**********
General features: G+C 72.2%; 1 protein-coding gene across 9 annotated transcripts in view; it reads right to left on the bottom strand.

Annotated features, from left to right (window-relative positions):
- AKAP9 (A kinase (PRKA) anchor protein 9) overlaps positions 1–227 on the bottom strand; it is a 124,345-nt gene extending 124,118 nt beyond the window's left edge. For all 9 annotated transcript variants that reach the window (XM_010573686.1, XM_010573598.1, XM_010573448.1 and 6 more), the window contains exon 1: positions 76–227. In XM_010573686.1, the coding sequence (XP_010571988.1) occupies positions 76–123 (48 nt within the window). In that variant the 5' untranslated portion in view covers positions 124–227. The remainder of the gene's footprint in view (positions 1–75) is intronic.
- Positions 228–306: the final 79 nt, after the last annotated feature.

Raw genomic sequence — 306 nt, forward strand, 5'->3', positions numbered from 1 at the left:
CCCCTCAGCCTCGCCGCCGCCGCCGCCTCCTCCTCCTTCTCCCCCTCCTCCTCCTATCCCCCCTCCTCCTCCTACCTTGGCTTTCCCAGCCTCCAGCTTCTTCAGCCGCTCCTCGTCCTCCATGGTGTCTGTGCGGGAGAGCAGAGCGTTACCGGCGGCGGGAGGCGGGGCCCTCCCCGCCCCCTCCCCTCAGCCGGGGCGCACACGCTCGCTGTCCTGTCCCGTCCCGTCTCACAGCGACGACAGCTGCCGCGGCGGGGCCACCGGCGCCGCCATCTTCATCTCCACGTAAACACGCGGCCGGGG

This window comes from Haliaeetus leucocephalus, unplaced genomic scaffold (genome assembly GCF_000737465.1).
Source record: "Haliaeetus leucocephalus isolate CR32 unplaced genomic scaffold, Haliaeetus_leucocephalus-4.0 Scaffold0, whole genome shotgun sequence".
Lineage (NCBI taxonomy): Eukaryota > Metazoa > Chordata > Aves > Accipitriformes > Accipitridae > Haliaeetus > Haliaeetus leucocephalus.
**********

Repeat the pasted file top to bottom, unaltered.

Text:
General features: G+C 72.2%; 1 protein-coding gene across 9 annotated transcripts in view; it reads right to left on the bottom strand.

Annotated features, from left to right (window-relative positions):
- AKAP9 (A kinase (PRKA) anchor protein 9) overlaps positions 1–227 on the bottom strand; it is a 124,345-nt gene extending 124,118 nt beyond the window's left edge. For all 9 annotated transcript variants that reach the window (XM_010573686.1, XM_010573598.1, XM_010573448.1 and 6 more), the window contains exon 1: positions 76–227. In XM_010573686.1, the coding sequence (XP_010571988.1) occupies positions 76–123 (48 nt within the window). In that variant the 5' untranslated portion in view covers positions 124–227. The remainder of the gene's footprint in view (positions 1–75) is intronic.
- Positions 228–306: the final 79 nt, after the last annotated feature.

Raw genomic sequence — 306 nt, forward strand, 5'->3', positions numbered from 1 at the left:
CCCCTCAGCCTCGCCGCCGCCGCCGCCTCCTCCTCCTTCTCCCCCTCCTCCTCCTATCCCCCCTCCTCCTCCTACCTTGGCTTTCCCAGCCTCCAGCTTCTTCAGCCGCTCCTCGTCCTCCATGGTGTCTGTGCGGGAGAGCAGAGCGTTACCGGCGGCGGGAGGCGGGGCCCTCCCCGCCCCCTCCCCTCAGCCGGGGCGCACACGCTCGCTGTCCTGTCCCGTCCCGTCTCACAGCGACGACAGCTGCCGCGGCGGGGCCACCGGCGCCGCCATCTTCATCTCCACGTAAACACGCGGCCGGGG

This window comes from Haliaeetus leucocephalus, unplaced genomic scaffold (genome assembly GCF_000737465.1).
Source record: "Haliaeetus leucocephalus isolate CR32 unplaced genomic scaffold, Haliaeetus_leucocephalus-4.0 Scaffold0, whole genome shotgun sequence".
Lineage (NCBI taxonomy): Eukaryota > Metazoa > Chordata > Aves > Accipitriformes > Accipitridae > Haliaeetus > Haliaeetus leucocephalus.